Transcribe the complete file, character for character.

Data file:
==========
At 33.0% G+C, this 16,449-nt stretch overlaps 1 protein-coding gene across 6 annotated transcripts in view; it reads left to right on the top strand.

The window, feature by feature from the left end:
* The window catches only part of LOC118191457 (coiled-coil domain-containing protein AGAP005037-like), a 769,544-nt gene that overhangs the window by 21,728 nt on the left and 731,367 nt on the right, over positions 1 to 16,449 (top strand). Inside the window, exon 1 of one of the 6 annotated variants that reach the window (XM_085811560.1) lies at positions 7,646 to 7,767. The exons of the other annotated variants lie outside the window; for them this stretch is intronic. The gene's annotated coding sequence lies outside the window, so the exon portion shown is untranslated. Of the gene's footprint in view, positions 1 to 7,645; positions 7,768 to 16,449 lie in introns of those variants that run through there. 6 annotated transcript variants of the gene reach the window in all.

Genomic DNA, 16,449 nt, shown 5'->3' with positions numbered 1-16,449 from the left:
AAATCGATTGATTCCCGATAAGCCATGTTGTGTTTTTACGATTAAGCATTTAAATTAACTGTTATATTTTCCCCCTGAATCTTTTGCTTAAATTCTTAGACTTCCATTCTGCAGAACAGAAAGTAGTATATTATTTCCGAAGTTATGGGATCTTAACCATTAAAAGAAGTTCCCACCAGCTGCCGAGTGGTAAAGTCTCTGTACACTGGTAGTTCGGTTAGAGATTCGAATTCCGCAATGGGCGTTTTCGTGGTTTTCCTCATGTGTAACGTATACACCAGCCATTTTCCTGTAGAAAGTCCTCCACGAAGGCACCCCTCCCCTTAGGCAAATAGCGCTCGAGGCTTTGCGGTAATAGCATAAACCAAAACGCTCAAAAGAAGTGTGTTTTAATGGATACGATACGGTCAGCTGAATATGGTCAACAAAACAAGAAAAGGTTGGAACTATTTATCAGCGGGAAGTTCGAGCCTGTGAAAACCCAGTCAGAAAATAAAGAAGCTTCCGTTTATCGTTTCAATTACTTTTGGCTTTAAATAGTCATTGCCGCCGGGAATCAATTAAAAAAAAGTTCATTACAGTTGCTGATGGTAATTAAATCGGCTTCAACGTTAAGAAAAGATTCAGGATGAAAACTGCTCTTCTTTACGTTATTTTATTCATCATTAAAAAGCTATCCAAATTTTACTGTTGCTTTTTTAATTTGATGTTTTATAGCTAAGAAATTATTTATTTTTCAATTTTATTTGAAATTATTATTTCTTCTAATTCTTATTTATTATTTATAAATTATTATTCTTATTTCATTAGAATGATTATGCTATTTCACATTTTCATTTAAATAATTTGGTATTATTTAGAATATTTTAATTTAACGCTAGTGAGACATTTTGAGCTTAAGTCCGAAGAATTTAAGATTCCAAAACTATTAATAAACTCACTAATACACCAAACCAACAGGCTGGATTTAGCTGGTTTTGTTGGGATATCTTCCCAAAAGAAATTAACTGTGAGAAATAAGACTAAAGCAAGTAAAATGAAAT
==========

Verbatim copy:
At 33.0% G+C, this 16,449-nt stretch overlaps 1 protein-coding gene across 6 annotated transcripts in view; it reads left to right on the top strand.

The window, feature by feature from the left end:
* The window catches only part of LOC118191457 (coiled-coil domain-containing protein AGAP005037-like), a 769,544-nt gene that overhangs the window by 21,728 nt on the left and 731,367 nt on the right, over positions 1 to 16,449 (top strand). Inside the window, exon 1 of one of the 6 annotated variants that reach the window (XM_085811560.1) lies at positions 7,646 to 7,767. The exons of the other annotated variants lie outside the window; for them this stretch is intronic. The gene's annotated coding sequence lies outside the window, so the exon portion shown is untranslated. Of the gene's footprint in view, positions 1 to 7,645; positions 7,768 to 16,449 lie in introns of those variants that run through there. 6 annotated transcript variants of the gene reach the window in all.

Genomic DNA, 16,449 nt, shown 5'->3' with positions numbered 1-16,449 from the left:
AAATCGATTGATTCCCGATAAGCCATGTTGTGTTTTTACGATTAAGCATTTAAATTAACTGTTATATTTTCCCCCTGAATCTTTTGCTTAAATTCTTAGACTTCCATTCTGCAGAACAGAAAGTAGTATATTATTTCCGAAGTTATGGGATCTTAACCATTAAAAGAAGTTCCCACCAGCTGCCGAGTGGTAAAGTCTCTGTACACTGGTAGTTCGGTTAGAGATTCGAATTCCGCAATGGGCGTTTTCGTGGTTTTCCTCATGTGTAACGTATACACCAGCCATTTTCCTGTAGAAAGTCCTCCACGAAGGCACCCCTCCCCTTAGGCAAATAGCGCTCGAGGCTTTGCGGTAATAGCATAAACCAAAACGCTCAAAAGAAGTGTGTTTTAATGGATACGATACGGTCAGCTGAATATGGTCAACAAAACAAGAAAAGGTTGGAACTATTTATCAGCGGGAAGTTCGAGCCTGTGAAAACCCAGTCAGAAAATAAAGAAGCTTCCGTTTATCGTTTCAATTACTTTTGGCTTTAAATAGTCATTGCCGCCGGGAATCAATTAAAAAAAAGTTCATTACAGTTGCTGATGGTAATTAAATCGGCTTCAACGTTAAGAAAAGATTCAGGATGAAAACTGCTCTTCTTTACGTTATTTTATTCATCATTAAAAAGCTATCCAAATTTTACTGTTGCTTTTTTAATTTGATGTTTTATAGCTAAGAAATTATTTATTTTTCAATTTTATTTGAAATTATTATTTCTTCTAATTCTTATTTATTATTTATAAATTATTATTCTTATTTCATTAGAATGATTATGCTATTTCACATTTTCATTTAAATAATTTGGTATTATTTAGAATATTTTAATTTAACGCTAGTGAGACATTTTGAGCTTAAGTCCGAAGAATTTAAGATTCCAAAACTATTAATAAACTCACTAATACACCAAACCAACAGGCTGGATTTAGCTGGTTTTGTTGGGATATCTTCCCAAAAGAAATTAACTGTGAGAAATAAGACTAAAGCAAGTAAAATGAAAT